Two Arguments for Emotivism and a Methodological Moral: Russell, Ayer and Moore

Wednesday 15 November 2017, 4.00PM to 5.30pm

Speaker: Dr Charles Pigden, University of Otago, New Zealand

Talk title: Two Arguments for Emotivism and a Methodological Moral: Russell, Ayer and Moore

Abstract:

In 1913 Russell gave up on the Moorean good. But since naturalism was not an option that still left two alternatives: the error-theory and non-cognitivism. On the whole, Russell preferred non-cognitivism. Why? Because emotivism sorts better with Russell’s Fundamental Principle that the ‘sentences we can understand must be composed of words with whose meaning we are acquainted’. I construct an argument for emotivism featuring the Fundamental Principle that closely parallels Ayer’s verificationist argument in Langauge, Truth and Logic. I contend that Russell’s argument, like Ayer’s, is vulnerable to a Moorean critique. This suggests an important moral: revisionist theories of meaning such as verificationism and the Fundamental Principle are prima facie false. Ditto revisionist theories of the meanings of the moral terms such as emotivism.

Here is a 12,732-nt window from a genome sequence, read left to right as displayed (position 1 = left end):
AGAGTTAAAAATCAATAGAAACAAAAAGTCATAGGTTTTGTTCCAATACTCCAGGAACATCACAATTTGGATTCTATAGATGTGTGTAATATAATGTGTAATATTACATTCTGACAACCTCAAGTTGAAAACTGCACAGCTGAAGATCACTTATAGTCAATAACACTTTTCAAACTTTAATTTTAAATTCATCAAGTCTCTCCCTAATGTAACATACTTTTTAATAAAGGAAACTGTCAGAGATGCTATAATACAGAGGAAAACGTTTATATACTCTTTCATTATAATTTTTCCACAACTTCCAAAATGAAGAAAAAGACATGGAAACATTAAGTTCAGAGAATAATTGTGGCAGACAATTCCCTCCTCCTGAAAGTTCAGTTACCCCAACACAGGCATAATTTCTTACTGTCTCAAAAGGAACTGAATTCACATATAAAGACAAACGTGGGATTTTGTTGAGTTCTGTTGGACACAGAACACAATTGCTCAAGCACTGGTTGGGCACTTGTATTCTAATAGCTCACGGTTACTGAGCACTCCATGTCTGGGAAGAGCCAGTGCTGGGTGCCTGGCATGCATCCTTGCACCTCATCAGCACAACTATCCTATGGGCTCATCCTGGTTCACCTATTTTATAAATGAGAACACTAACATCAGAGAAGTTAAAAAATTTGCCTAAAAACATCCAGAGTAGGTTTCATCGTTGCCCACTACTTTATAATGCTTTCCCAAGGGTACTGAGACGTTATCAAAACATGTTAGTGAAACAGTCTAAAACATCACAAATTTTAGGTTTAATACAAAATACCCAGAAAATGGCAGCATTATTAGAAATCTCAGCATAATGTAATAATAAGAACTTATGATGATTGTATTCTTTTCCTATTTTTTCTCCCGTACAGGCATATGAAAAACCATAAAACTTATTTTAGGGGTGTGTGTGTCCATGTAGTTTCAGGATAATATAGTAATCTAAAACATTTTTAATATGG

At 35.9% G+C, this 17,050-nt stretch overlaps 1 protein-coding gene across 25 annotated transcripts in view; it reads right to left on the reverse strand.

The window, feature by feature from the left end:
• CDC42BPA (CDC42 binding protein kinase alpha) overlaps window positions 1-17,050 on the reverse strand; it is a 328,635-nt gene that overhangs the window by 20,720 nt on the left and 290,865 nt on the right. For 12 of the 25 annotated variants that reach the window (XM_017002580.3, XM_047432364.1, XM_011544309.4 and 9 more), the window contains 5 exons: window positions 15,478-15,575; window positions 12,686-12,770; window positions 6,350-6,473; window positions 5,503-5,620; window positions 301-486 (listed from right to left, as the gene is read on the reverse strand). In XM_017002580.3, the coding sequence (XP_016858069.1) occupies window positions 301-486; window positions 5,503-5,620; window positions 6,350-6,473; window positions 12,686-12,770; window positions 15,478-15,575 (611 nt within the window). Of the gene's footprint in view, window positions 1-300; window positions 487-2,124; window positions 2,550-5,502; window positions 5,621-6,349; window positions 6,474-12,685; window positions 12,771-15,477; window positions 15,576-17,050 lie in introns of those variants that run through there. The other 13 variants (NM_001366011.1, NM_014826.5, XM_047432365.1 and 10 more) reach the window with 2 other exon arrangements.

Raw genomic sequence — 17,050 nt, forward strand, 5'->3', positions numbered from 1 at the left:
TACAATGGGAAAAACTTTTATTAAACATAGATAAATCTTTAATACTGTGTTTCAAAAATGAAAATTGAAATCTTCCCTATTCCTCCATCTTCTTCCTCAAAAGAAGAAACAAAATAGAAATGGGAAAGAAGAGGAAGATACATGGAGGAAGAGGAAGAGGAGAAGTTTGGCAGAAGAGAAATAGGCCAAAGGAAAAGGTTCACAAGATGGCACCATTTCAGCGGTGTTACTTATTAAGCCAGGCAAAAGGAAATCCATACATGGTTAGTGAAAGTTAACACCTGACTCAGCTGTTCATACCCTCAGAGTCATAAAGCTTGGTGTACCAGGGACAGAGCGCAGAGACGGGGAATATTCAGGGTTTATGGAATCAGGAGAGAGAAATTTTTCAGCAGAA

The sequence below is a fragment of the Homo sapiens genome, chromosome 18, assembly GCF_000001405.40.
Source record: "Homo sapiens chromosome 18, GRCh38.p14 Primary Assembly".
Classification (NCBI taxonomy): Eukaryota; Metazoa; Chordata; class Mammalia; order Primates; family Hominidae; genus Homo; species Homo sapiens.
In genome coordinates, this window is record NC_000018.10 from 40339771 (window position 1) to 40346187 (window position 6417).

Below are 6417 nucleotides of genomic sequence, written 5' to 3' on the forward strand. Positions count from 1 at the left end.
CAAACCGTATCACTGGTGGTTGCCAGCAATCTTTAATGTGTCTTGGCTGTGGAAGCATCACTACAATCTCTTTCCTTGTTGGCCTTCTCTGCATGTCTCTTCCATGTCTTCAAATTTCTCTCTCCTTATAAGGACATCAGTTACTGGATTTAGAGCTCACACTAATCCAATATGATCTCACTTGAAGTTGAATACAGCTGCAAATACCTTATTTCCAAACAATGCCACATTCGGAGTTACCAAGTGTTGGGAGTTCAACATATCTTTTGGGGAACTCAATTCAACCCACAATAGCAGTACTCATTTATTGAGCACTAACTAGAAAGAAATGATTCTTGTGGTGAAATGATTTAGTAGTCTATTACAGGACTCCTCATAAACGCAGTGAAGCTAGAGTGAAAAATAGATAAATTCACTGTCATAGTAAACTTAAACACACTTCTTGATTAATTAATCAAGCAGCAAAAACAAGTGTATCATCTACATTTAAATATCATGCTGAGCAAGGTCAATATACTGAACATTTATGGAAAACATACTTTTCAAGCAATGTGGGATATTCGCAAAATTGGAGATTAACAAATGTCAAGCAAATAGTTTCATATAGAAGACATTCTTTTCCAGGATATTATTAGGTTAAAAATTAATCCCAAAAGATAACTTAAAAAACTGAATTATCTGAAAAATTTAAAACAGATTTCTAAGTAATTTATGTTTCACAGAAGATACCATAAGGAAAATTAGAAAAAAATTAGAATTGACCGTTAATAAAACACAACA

For further information about Dr Charles Pigden please see: http://www.otago.ac.nz/philosophy/dept/staff-pigden.html

 

Location: Department of Philosophy, Sally Baldwin Building, Block A, SB/A009

Admission: Departmental colloquium members and postgraduate students.